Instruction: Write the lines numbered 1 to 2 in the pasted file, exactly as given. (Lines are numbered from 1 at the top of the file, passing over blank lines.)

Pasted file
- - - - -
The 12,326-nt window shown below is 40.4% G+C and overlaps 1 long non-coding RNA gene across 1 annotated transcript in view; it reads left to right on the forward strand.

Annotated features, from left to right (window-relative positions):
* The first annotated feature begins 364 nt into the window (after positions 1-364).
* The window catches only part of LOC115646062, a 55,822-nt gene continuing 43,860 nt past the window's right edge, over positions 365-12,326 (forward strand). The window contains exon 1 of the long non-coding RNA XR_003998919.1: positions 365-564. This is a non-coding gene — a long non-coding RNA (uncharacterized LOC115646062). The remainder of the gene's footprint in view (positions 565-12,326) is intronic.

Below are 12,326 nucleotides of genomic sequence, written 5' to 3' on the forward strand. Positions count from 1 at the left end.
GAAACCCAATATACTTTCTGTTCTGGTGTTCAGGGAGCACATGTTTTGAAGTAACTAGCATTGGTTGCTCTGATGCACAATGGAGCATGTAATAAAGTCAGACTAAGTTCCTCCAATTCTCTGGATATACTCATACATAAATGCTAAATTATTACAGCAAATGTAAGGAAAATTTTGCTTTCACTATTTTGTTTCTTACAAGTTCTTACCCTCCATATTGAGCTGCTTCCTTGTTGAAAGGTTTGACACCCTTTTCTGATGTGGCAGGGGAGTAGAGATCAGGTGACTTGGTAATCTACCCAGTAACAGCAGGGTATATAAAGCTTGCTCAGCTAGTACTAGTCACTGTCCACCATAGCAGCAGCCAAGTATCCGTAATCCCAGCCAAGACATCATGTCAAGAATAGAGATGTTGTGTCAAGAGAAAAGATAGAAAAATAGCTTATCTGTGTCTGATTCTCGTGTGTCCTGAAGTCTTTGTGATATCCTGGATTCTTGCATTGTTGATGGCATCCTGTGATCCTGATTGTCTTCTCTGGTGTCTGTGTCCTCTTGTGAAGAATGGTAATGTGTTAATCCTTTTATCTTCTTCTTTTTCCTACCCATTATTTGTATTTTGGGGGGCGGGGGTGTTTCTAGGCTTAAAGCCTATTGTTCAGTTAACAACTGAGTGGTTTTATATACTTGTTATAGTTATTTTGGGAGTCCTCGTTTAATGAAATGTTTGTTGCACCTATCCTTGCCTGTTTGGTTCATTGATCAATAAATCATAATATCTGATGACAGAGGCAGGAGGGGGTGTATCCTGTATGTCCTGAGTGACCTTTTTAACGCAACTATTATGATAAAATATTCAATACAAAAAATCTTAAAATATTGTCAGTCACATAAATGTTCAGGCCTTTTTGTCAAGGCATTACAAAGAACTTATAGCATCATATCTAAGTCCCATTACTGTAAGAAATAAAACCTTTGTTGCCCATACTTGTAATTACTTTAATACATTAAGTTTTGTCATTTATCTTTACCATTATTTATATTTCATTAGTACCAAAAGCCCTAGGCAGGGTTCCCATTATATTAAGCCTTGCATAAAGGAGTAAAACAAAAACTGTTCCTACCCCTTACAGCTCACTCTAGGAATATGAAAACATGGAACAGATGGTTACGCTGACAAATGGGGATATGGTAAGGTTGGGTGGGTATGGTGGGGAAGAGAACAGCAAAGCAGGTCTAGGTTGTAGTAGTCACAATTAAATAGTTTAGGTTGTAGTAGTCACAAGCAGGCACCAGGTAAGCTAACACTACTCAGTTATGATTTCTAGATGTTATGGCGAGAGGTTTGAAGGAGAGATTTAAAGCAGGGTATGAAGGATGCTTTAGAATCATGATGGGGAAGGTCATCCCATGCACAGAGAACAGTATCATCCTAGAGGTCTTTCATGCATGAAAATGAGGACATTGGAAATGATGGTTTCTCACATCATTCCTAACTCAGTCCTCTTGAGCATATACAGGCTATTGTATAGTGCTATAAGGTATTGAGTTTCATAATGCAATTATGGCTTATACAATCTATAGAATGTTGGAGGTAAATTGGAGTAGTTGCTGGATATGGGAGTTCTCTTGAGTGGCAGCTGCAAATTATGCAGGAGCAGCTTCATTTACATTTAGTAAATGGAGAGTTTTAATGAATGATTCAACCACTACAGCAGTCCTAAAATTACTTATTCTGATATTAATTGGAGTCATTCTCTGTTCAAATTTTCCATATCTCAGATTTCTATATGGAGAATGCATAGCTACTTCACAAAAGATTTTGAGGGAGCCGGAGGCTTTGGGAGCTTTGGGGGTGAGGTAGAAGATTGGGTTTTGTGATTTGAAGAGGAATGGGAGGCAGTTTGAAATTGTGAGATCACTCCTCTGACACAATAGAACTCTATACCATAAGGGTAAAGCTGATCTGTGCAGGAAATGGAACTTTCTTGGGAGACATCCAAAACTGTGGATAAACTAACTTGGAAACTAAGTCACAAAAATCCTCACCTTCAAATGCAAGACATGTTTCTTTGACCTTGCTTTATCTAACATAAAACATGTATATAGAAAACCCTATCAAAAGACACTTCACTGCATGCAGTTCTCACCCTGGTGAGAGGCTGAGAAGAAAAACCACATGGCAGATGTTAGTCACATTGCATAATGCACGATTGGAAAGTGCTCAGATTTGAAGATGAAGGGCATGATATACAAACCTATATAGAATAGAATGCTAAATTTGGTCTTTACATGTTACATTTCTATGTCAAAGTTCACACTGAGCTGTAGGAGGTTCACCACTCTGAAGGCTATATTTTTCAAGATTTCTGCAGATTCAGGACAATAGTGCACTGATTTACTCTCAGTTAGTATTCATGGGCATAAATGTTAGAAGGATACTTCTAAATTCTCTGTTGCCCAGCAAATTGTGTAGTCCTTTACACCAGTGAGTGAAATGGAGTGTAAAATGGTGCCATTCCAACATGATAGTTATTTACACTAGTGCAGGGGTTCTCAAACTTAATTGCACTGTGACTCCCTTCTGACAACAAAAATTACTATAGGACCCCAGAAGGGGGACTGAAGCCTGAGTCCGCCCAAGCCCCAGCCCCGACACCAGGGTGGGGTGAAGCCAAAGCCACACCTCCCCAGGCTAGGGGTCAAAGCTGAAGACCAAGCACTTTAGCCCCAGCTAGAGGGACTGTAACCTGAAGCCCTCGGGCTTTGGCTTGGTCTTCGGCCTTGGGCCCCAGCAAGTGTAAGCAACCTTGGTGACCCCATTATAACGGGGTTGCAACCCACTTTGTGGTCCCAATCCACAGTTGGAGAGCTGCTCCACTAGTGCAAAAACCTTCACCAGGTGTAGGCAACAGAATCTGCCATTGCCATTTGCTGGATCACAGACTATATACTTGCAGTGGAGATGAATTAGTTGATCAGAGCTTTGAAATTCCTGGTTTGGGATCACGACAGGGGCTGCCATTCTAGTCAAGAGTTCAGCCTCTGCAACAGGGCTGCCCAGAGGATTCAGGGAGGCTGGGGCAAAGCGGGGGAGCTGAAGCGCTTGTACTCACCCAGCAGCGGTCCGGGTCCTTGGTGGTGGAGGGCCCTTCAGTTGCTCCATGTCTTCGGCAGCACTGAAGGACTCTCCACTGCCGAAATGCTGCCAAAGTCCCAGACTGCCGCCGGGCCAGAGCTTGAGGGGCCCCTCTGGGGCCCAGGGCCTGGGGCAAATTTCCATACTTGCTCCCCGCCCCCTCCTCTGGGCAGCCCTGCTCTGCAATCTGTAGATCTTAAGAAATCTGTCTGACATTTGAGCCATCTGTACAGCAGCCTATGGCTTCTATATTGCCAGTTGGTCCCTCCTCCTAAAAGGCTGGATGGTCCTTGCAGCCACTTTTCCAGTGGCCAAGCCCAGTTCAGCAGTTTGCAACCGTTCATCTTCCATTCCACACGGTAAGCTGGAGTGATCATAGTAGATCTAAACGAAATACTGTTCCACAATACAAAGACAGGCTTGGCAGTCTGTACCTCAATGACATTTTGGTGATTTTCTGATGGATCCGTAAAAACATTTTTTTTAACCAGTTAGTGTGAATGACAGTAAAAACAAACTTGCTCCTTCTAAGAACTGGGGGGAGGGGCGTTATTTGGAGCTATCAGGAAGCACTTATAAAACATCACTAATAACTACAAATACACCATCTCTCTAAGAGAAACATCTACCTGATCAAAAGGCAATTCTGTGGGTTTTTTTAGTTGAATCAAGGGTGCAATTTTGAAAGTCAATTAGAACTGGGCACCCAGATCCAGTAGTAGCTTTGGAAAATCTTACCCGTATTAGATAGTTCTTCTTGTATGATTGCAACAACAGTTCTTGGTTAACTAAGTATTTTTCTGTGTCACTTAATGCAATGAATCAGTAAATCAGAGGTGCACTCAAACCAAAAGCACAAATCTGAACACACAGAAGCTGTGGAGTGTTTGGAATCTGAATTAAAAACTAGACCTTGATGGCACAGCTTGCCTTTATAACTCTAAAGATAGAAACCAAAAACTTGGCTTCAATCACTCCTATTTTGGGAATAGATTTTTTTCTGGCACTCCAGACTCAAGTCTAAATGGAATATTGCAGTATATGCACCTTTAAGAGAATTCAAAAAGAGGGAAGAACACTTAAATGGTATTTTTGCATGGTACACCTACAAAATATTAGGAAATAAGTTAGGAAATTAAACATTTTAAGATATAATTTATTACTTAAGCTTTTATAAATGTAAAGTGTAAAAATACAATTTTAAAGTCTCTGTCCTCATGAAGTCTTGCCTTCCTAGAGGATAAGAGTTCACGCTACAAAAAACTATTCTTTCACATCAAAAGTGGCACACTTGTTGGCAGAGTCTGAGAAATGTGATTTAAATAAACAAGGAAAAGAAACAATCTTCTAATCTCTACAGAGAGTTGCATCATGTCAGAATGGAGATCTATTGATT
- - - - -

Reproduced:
The 12,326-nt window shown below is 40.4% G+C and overlaps 1 long non-coding RNA gene across 1 annotated transcript in view; it reads left to right on the forward strand.

Annotated features, from left to right (window-relative positions):